[ecoop-info] ECOOP 2016 - Workshops - Call for Papers

Emilio Coppa coppa at di.uniroma1.it
Tue Mar 15 21:40:44 CET 2016

ECOOP 2016 will host an exciting array of 11 workshops on a variety of
topics in computing:

 - COP       8th International Workshop on Context-Oriented Programming
             Submission deadline on April 15, 2016

 - FTfJP     18th Workshop on Formal Techniques for Java-like Programs
             Submission deadline on April 15, 2016

 - GRACE     1st Workshop on the Grace Programming Language

 - ICOOOLPS  11th Implementation, Compilation, Optimization of
Object-Oriented Languages, Programs and Systems Workshop
             Submission deadline on April 15, 2016

 - IWACO     7th International Workshop on Aliasing, Capabilities and
             Submission deadline on April 22, 2016

 - JSTools   5th Annual Workshop on Tools for JavaScript Analysis
             Submission deadline on May 10, 2016

 - LIVE      1st Workshop on Live Programming Systems
             Submission deadline on April 15, 2016

 - PMLDC     1st Workshop on Programming Models and Languages for
Distributed Computing
             Submission deadline on May 6, 2016

 - PX        1st Edition of the Programming Experience Workshop
             Submission deadline on April 15, 2016

 - STOP      2nd Edition of the Script To Program Evolution Workshop

 - VORTEX    1st VORTEX Workshop on Runtime Verification
             Submission deadline on April 30, 2016

Calls for papers of these workshops are included in this message.


COP 2016 - 8th International Workshop on Context-Oriented Programming

July 19 (Tue), 2016. Co-located with ECOOP 2016 in Rome

===  Introduction  ===

Context information plays an increasingly important role in our
information-centric world. Software systems must adapt to changing contexts
over time, and must change even while they are running. Unfortunately,
mainstream programming languages and development environments do not
support this kind of dynamic change very well, leading developers to
implementing complex designs to anticipate various dimensions of

Context-oriented Programming (COP) directly supports variability depending
on a wide range of dynamic attributes. In effect, it should be possible to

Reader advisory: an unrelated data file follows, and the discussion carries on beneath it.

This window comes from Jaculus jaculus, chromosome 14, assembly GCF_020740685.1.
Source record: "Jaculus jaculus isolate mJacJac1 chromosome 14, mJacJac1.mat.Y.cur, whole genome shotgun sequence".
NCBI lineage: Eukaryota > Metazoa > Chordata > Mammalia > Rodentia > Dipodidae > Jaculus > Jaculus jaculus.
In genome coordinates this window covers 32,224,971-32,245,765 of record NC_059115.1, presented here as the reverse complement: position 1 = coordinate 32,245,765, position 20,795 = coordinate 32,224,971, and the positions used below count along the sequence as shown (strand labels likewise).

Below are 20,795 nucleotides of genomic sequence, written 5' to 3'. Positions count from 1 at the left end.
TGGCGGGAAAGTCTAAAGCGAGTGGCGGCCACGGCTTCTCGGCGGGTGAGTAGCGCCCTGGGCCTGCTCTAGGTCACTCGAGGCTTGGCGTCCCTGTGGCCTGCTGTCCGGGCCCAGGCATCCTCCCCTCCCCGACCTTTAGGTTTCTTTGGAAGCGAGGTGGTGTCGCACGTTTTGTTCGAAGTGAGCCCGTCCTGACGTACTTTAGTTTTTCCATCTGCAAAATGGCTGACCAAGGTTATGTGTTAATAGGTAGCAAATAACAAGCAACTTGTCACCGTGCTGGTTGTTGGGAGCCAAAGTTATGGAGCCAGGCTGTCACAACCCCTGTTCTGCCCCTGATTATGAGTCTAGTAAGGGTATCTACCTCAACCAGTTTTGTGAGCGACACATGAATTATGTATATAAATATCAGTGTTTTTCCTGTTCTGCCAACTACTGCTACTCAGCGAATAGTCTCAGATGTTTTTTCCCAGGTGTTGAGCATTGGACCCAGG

dispatch run-time behavior on any property of the execution context. By
now, several researchers have been working on notions approaching that
idea, and implementations ranging from first prototypes to mature platform
extensions used in commercial deployments have illustrated how
multidimensional dispatch can indeed be supported effectively to achieve
expressive run-time variation in behavior.

=== Topics ===

The previous editions of this workshop (ECOOP 2009–2015) have shown to be
well-received. The goal of the 8th Workshop on Context-oriented Programming
(COP-16) is to further establish context orientation as a common thread to
language design, application development, and system support. Topics of
interest include but are not limited to:

 * Interesting application domains and scenarios
 * Programming language abstractions for Context-oriented Programming (e.g.
dynamic scoping, roles, traits, prototype-based extensions)
 * Theoretical foundations for Context-oriented Programming (e.g.
semantics, type systems)
 * Configuration languages (e.g. feature description interpreters,
transformational approaches)
 * Interaction between non-functional programming concerns and
Context-oriented Programming (e.g. security, persistence, concurrency,
 * Interaction with other paradigms: event-based and reactive programming,
object-oriented programming.
 * Modularization approaches for Context-oriented Programming (e.g.
aspects, modules, layers, plugins).
 * Guidelines to include Context-oriented Programming in programs (e.g.
best practices, patterns)